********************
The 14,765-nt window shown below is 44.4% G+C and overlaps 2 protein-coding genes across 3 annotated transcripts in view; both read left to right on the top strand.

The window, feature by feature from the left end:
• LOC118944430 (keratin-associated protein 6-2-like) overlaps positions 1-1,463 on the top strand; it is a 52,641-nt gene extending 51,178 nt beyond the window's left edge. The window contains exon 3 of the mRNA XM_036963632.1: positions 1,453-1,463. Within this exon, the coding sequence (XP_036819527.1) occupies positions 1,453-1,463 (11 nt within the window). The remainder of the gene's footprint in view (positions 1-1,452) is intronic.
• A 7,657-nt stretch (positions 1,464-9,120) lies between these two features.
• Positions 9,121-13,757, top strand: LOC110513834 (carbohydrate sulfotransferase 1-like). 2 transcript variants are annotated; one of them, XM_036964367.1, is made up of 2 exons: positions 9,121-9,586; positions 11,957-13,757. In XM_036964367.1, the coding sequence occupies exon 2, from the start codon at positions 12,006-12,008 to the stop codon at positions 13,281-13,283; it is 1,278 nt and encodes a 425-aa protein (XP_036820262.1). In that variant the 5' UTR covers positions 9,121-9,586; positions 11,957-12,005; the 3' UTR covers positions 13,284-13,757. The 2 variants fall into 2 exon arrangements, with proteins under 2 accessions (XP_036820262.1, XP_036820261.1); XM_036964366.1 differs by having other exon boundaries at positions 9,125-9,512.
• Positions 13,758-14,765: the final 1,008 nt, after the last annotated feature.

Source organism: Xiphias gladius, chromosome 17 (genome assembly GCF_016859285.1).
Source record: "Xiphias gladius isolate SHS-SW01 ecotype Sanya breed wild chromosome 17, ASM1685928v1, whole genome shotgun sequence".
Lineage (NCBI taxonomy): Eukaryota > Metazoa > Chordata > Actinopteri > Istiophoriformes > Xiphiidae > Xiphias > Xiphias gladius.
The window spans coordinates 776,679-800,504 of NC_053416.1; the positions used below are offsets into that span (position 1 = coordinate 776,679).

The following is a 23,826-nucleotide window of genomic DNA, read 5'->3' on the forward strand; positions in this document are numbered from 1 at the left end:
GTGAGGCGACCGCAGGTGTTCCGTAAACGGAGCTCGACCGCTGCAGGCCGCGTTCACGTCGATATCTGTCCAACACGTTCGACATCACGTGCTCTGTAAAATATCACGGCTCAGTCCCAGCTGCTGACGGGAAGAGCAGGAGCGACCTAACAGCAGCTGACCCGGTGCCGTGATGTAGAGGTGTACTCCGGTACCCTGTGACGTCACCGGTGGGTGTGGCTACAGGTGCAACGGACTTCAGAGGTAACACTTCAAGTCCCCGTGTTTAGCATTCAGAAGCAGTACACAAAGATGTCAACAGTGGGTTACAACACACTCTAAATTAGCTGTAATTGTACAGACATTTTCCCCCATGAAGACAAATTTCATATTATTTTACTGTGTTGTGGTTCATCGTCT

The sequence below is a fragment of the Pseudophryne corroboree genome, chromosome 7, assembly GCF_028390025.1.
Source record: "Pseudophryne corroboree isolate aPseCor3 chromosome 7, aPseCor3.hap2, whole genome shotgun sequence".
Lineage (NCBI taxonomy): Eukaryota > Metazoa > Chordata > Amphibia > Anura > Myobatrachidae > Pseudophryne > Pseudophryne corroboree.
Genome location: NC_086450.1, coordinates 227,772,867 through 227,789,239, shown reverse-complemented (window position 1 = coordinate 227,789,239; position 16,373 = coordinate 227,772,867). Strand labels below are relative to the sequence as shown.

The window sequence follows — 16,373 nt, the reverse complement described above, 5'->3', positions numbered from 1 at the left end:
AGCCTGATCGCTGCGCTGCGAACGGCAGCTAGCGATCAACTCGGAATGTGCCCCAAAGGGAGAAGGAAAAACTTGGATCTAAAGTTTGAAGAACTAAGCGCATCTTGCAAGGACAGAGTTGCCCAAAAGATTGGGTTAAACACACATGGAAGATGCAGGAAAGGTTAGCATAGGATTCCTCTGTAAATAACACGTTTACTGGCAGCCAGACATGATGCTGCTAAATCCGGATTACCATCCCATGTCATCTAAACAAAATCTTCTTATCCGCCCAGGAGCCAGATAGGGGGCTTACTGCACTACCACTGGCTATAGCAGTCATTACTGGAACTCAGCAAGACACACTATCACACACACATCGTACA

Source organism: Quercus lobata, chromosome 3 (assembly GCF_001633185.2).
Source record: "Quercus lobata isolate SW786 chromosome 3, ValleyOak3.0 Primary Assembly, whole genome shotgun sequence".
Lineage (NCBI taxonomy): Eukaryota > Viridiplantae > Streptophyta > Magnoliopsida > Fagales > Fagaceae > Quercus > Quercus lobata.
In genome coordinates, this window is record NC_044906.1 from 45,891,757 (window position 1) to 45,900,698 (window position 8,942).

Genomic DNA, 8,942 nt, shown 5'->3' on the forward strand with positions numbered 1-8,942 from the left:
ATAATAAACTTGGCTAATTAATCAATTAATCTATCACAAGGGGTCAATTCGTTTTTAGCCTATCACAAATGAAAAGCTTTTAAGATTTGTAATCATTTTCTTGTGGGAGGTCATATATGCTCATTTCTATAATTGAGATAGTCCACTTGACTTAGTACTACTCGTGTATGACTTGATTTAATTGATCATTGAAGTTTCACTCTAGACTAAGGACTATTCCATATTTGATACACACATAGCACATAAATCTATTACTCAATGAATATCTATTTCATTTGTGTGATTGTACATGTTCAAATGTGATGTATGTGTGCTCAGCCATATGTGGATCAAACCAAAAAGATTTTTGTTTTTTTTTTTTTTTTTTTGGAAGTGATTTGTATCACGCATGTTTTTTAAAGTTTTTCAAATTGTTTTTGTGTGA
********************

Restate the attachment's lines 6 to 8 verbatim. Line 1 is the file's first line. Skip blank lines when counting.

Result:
• Positions 13,758-14,765: the final 1,008 nt, after the last annotated feature.

Source organism: Xiphias gladius, chromosome 17 (genome assembly GCF_016859285.1).
Source record: "Xiphias gladius isolate SHS-SW01 ecotype Sanya breed wild chromosome 17, ASM1685928v1, whole genome shotgun sequence".